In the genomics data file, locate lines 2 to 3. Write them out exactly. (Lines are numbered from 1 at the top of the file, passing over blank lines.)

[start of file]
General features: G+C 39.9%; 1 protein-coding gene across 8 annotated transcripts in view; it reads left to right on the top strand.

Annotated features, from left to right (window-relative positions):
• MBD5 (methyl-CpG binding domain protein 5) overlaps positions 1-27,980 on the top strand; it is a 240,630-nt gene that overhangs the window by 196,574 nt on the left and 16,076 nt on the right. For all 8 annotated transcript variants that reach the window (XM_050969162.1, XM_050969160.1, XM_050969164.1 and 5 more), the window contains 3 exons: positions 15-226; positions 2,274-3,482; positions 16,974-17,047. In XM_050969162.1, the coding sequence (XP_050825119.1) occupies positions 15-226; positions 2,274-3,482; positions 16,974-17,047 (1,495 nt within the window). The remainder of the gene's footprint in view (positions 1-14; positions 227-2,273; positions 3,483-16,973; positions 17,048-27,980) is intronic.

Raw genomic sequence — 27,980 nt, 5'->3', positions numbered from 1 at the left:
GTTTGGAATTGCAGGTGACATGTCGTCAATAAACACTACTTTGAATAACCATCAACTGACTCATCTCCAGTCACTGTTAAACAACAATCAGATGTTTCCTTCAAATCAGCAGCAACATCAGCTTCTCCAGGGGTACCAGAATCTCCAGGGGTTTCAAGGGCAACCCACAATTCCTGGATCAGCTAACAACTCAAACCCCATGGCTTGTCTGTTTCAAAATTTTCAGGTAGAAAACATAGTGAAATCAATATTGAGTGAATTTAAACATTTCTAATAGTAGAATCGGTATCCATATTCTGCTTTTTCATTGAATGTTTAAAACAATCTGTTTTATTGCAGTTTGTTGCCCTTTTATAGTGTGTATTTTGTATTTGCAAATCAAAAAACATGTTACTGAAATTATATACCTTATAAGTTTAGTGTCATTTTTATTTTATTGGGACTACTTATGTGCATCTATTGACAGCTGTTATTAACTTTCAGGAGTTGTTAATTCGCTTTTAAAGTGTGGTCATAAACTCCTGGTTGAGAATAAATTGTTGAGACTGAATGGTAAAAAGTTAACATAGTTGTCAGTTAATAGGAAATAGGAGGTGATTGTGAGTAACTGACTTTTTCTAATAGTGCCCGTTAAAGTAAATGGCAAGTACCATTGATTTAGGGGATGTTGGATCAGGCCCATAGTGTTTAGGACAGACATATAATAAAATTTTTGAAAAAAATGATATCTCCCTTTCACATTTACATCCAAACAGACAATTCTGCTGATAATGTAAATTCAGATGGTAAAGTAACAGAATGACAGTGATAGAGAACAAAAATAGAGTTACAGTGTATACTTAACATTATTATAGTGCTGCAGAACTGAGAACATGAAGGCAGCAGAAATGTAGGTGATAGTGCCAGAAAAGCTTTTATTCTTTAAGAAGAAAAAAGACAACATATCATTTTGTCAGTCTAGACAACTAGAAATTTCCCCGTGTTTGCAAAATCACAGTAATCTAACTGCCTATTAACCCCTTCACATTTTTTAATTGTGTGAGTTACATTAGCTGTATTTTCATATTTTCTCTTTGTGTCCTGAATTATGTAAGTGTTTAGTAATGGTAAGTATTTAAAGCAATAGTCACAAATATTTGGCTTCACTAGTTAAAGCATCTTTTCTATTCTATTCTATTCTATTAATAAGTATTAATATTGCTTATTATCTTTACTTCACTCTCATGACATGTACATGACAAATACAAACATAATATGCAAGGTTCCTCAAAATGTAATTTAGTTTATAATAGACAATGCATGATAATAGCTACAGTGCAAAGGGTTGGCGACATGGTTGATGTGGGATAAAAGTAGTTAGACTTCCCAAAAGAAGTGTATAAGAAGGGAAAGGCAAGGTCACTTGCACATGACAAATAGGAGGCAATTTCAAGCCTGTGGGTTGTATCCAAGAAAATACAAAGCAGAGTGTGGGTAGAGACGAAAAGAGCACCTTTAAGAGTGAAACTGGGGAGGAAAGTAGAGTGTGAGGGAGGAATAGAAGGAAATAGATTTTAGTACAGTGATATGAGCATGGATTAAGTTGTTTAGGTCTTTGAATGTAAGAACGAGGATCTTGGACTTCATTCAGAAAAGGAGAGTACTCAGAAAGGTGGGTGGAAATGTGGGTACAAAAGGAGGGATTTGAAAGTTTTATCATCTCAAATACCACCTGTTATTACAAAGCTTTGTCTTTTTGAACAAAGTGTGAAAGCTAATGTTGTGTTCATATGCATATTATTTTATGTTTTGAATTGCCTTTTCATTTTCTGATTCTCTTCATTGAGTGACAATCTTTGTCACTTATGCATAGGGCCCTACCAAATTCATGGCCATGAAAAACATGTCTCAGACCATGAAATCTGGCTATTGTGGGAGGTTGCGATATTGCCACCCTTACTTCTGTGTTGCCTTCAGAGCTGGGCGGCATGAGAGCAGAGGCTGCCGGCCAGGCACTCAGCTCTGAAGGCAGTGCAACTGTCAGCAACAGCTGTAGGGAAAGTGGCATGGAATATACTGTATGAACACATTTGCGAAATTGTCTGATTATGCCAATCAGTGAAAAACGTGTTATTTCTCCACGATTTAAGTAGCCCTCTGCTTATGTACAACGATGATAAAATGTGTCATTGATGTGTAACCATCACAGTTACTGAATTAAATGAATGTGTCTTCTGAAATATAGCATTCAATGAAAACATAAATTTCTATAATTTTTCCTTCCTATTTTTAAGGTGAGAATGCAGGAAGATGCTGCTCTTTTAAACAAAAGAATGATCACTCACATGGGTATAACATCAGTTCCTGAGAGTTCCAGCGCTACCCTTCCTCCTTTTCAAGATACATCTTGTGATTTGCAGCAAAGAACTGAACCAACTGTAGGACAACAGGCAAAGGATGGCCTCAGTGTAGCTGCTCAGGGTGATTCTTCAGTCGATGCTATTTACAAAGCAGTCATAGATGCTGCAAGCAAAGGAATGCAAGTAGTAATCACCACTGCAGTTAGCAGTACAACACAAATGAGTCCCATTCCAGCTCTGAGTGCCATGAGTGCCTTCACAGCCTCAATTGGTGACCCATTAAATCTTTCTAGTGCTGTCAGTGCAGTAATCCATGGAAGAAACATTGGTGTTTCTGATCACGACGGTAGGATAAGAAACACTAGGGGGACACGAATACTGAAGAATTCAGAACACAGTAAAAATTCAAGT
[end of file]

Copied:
Annotated features, from left to right (window-relative positions):
• MBD5 (methyl-CpG binding domain protein 5) overlaps positions 1-27,980 on the top strand; it is a 240,630-nt gene that overhangs the window by 196,574 nt on the left and 16,076 nt on the right. For all 8 annotated transcript variants that reach the window (XM_050969162.1, XM_050969160.1, XM_050969164.1 and 5 more), the window contains 3 exons: positions 15-226; positions 2,274-3,482; positions 16,974-17,047. In XM_050969162.1, the coding sequence (XP_050825119.1) occupies positions 15-226; positions 2,274-3,482; positions 16,974-17,047 (1,495 nt within the window). The remainder of the gene's footprint in view (positions 1-14; positions 227-2,273; positions 3,483-16,973; positions 17,048-27,980) is intronic.